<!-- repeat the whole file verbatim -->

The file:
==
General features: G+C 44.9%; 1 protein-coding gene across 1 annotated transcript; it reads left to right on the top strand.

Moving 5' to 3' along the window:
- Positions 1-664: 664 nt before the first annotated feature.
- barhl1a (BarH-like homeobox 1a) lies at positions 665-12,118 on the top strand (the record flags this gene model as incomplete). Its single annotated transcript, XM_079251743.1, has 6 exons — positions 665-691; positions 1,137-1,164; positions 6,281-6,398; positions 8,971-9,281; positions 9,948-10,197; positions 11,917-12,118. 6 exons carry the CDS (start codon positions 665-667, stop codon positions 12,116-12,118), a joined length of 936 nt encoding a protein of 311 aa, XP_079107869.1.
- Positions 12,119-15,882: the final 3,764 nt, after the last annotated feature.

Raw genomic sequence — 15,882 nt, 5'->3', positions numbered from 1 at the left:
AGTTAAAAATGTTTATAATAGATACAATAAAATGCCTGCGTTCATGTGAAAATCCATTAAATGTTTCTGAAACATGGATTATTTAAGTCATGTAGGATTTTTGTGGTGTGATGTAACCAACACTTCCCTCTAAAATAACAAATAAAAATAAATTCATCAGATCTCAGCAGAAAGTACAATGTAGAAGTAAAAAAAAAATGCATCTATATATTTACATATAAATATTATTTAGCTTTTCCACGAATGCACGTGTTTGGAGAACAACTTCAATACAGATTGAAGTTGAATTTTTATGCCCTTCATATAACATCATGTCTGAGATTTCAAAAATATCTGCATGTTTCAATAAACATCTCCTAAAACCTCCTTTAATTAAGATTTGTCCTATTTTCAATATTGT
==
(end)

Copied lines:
General features: G+C 44.9%; 1 protein-coding gene across 1 annotated transcript; it reads left to right on the top strand.

Moving 5' to 3' along the window:
- Positions 1-664: 664 nt before the first annotated feature.
- barhl1a (BarH-like homeobox 1a) lies at positions 665-12,118 on the top strand (the record flags this gene model as incomplete). Its single annotated transcript, XM_079251743.1, has 6 exons — positions 665-691; positions 1,137-1,164; positions 6,281-6,398; positions 8,971-9,281; positions 9,948-10,197; positions 11,917-12,118. 6 exons carry the CDS (start codon positions 665-667, stop codon positions 12,116-12,118), a joined length of 936 nt encoding a protein of 311 aa, XP_079107869.1.
- Positions 12,119-15,882: the final 3,764 nt, after the last annotated feature.

Raw genomic sequence — 15,882 nt, 5'->3', positions numbered from 1 at the left:
AGTTAAAAATGTTTATAATAGATACAATAAAATGCCTGCGTTCATGTGAAAATCCATTAAATGTTTCTGAAACATGGATTATTTAAGTCATGTAGGATTTTTGTGGTGTGATGTAACCAACACTTCCCTCTAAAATAACAAATAAAAATAAATTCATCAGATCTCAGCAGAAAGTACAATGTAGAAGTAAAAAAAAAATGCATCTATATATTTACATATAAATATTATTTAGCTTTTCCACGAATGCACGTGTTTGGAGAACAACTTCAATACAGATTGAAGTTGAATTTTTATGCCCTTCATATAACATCATGTCTGAGATTTCAAAAATATCTGCATGTTTCAATAAACATCTCCTAAAACCTCCTTTAATTAAGATTTGTCCTATTTTCAATATTGT